Taking out interoperability hurdles
The Office of the National Coordinator for Health IT has been reshaping itself for the future and is working on its strategic plan alongside a 10-year roadmap for interoperability — and that is against the backdrop of health IT reports put out by other federal entities, notably JASON and PCAST.
In all the efforts interopeability is critical.
Documents from JASON, conducted by independent scientists at The MITRE Group advising the Agency for Healthcare Research and Quality, and the President’s Council of Advisors on Science and Technology delve into health infrastructure and information exchange, essentially pointing to what needs to be done.
ONC’s HIT Policy Committee established a JASON Report Task Force and on Wednesday, co-chair Micky Tripathi suggested, among other things, that ONC cross-reference both PCAST and its own ONC Interoperability Roadmap when deciding how to move forward.
“Interoperability doesn't just happen,” said Tripathi, who is also CEO of the Massachusetts eHealth Collaborative. “It gets done for very specific use cases as we’ve seen.”
[Read more about Tripathi's take on interoperability in this Q&A: Interoperability: supply and demand.]
Indeed, interoperability is such a complex and weighty matter that national coordinator Karen DeSalvo, MD said ONC is charting a distinct course toward that end.
“Within the Federal Health IT strategic plan, interoperability is one of those key strategic areas,” DeSalvo said. “The interoperability work will fold back into the plan eventually.”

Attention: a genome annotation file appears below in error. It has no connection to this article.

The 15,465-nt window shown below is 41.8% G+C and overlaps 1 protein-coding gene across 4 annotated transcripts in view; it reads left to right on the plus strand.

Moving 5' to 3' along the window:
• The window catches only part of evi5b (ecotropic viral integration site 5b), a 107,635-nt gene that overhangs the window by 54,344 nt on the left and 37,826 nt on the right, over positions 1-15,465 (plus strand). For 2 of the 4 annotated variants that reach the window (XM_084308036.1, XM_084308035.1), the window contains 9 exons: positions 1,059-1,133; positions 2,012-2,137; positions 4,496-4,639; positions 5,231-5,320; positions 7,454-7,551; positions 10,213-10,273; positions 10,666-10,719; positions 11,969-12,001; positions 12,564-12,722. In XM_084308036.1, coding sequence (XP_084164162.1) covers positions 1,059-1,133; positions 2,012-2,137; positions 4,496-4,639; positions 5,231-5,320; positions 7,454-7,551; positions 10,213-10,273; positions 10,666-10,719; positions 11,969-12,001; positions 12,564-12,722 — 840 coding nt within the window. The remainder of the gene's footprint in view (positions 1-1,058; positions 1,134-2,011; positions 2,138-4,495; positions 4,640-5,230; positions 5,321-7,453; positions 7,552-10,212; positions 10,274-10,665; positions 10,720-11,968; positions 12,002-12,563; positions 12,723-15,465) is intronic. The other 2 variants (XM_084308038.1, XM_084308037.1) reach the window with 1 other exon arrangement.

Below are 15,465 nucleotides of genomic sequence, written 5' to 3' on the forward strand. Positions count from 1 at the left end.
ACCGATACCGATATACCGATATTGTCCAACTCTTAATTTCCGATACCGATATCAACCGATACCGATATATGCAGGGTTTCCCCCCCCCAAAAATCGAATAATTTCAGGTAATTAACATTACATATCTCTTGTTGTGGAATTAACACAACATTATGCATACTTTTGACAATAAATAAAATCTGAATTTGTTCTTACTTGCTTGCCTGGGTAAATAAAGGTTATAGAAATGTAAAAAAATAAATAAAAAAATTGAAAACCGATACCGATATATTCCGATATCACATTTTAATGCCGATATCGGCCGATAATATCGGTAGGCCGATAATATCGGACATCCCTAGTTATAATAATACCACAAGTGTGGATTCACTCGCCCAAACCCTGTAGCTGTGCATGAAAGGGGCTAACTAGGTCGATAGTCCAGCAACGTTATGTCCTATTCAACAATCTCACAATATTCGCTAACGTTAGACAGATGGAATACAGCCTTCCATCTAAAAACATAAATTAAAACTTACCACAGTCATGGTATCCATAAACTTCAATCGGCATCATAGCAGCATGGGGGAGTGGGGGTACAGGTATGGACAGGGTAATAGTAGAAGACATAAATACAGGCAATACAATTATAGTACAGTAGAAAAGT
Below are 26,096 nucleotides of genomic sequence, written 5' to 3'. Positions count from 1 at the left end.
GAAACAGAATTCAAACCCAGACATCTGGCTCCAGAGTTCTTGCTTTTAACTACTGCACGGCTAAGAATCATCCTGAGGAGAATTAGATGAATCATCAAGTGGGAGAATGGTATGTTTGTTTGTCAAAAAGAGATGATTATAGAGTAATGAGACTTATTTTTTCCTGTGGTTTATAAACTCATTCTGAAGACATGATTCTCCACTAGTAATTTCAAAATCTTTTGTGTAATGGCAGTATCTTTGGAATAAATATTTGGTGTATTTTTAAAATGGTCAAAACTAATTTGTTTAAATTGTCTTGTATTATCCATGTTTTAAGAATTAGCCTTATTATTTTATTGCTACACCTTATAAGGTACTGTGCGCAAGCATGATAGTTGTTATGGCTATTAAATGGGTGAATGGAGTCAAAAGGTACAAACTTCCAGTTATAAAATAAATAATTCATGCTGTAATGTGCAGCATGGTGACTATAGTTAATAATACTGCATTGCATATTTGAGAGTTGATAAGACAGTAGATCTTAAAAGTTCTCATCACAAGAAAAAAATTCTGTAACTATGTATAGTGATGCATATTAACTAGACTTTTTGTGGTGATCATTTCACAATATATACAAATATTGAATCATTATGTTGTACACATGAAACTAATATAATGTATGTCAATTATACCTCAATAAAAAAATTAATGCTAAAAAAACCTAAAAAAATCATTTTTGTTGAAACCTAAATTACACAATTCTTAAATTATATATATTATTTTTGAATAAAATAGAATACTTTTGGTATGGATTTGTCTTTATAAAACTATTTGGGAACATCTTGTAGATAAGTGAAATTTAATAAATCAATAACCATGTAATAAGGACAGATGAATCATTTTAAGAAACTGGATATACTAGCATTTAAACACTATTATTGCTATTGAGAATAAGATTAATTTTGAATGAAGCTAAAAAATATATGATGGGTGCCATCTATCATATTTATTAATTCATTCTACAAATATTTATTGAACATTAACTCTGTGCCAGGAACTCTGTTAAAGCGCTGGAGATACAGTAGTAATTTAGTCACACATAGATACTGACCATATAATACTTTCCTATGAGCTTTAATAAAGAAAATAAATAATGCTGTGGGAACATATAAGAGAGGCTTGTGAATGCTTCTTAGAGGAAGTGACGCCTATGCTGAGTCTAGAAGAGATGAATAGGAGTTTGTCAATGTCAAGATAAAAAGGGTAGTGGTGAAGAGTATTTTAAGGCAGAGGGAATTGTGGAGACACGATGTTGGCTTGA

Whether that will happen 10 years from now, when the nation reaches ONC’s interoperability goal, or sooner remains to be seen. In the meantime, DeSalvo explained that ONC plans to preview drafts of the interoperability roadmap at the joint HIT Policy Committee and HIT Standards Committee meeting in October, followed by a draft of the Federal Health IT Strategic Plan in December.
Both will be open to public comment and during the winter of 2015 ONC will do what DeSalvo called “some integration work” before publishing final documents.
The overarching idea is to enable interoperability and exchange in the short-run that also meet long-term goals, DeSalvo added.
Whereas ONC has been criticized for plotting a 10-year course, members of the HIT Policy Committee said that the incentives for exchanging health data are changing as the industry shifts from fee-for-service to accountable care and population health management.
“When you think about sharing data, economics are going to drive behavior,” said Charles Kennedy, CEO of accountable care solutions at Aetna. “But the use cases associated with this are still very much in their infancy.”
“It seems like to me that meaningful use Stage 3 is the last train leaving the station,” Patterson said. “We have to look as hard as we can to get as much as possible on that last train. It's a huge responsibility to miss that train.”
Acknowledging Patterson’s train analogy, HIT Policy Committee vice chair Paul Tang explained that interoperability is “an extremely important focus” for ONC in the coming months and years — and in addition to the technical aspects there are the cultural, legal, privacy and social pieces.
“I know it’s hard to keep up with the pace,” DeSalvo said, “but the country is waiting for us to get interoperability right.”
[See also: DeSalvo: Interoperability 'top priority'.]